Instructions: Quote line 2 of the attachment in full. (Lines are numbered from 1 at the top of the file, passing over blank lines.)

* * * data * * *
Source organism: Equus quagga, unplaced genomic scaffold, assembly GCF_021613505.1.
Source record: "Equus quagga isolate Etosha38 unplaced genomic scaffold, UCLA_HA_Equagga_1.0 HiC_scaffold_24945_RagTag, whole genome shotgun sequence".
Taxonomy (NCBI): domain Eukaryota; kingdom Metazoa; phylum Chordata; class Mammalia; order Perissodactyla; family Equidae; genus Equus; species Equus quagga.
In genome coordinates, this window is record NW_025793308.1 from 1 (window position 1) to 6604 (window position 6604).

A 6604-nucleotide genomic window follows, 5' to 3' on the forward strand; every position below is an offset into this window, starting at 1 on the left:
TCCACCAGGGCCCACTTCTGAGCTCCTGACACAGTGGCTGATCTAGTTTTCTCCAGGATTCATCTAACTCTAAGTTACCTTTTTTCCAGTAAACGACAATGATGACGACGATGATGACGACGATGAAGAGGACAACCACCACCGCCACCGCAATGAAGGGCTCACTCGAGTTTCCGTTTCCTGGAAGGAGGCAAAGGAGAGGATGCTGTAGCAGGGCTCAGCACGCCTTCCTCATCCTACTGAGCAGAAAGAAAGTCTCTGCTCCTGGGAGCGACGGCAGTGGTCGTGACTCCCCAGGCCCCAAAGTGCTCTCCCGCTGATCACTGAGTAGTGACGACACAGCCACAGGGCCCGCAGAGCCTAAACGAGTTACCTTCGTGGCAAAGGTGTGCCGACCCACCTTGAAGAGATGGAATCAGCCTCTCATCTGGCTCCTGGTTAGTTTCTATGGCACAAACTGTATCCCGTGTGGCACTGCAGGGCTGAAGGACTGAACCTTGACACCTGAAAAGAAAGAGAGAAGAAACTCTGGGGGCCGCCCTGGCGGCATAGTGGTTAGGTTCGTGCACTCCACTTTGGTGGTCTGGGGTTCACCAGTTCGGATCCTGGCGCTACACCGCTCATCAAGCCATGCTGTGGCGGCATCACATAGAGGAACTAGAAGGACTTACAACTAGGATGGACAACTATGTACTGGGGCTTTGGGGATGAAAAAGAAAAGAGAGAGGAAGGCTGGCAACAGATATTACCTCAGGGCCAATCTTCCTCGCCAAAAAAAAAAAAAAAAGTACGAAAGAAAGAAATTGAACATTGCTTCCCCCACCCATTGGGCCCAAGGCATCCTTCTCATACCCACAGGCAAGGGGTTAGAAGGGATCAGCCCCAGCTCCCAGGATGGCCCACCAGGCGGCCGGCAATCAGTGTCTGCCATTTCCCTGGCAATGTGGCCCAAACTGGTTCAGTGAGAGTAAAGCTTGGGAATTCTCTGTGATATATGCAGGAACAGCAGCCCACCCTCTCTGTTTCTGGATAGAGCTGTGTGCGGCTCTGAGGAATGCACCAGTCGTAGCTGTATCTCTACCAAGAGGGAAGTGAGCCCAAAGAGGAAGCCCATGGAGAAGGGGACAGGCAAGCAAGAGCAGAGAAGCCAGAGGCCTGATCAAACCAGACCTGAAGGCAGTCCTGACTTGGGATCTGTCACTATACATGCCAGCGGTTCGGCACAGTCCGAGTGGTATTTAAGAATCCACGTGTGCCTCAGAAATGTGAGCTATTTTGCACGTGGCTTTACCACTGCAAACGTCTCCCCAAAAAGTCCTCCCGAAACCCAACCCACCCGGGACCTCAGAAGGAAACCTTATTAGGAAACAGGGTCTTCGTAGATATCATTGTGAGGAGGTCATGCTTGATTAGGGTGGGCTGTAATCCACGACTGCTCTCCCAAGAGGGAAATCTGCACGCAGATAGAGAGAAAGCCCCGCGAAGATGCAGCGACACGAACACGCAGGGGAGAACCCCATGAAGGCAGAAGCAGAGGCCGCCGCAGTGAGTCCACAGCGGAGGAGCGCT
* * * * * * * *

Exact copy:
Source record: "Equus quagga isolate Etosha38 unplaced genomic scaffold, UCLA_HA_Equagga_1.0 HiC_scaffold_24945_RagTag, whole genome shotgun sequence".